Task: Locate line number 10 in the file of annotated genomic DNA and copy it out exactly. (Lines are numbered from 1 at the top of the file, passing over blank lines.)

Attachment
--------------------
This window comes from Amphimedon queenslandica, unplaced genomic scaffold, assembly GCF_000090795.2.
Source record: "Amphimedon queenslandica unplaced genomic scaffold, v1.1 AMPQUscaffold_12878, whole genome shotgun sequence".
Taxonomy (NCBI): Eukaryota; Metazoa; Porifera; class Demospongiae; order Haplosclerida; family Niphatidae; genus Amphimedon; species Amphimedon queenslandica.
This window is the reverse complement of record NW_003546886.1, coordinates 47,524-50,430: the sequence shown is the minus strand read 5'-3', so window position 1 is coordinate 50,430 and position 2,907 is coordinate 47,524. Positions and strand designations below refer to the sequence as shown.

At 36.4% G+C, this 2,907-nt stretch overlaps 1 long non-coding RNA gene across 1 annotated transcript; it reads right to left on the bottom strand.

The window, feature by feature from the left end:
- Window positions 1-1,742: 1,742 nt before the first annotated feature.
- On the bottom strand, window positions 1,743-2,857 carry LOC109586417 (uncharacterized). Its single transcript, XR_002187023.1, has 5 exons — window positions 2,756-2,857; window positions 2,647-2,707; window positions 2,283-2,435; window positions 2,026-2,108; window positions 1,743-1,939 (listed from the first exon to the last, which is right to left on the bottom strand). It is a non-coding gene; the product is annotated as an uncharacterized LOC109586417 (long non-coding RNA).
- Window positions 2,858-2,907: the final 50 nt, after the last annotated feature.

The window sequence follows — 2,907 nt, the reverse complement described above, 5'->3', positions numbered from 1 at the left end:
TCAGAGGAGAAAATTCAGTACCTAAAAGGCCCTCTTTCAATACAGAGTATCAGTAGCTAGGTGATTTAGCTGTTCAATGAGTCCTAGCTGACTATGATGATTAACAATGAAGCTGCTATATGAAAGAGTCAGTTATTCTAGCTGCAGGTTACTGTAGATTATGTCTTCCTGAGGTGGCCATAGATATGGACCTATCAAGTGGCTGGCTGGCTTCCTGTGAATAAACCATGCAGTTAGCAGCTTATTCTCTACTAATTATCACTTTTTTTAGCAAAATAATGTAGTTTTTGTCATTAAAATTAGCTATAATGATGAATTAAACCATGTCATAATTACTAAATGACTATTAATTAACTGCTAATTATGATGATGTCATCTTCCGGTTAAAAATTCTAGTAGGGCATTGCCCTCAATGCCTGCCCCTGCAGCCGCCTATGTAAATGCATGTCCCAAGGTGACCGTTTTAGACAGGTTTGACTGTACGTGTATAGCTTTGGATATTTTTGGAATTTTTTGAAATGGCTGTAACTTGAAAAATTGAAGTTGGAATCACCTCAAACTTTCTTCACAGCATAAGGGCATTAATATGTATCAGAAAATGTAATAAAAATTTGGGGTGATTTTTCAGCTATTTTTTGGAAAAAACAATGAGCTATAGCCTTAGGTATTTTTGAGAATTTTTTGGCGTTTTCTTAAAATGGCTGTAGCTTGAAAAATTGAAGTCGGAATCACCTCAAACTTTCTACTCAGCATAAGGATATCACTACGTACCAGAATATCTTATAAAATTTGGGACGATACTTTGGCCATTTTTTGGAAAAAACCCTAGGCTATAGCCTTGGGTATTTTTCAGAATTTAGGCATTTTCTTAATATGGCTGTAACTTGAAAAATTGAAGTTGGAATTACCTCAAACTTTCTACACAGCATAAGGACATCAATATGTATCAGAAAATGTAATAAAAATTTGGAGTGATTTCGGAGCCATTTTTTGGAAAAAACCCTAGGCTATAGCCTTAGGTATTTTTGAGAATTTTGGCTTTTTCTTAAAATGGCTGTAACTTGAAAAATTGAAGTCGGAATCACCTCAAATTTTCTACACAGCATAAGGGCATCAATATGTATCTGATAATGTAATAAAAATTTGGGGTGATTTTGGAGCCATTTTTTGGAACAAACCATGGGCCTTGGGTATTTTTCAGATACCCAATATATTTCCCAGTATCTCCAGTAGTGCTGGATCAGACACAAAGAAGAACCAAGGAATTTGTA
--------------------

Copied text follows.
The window sequence follows — 2,907 nt, the reverse complement described above, 5'->3', positions numbered from 1 at the left end: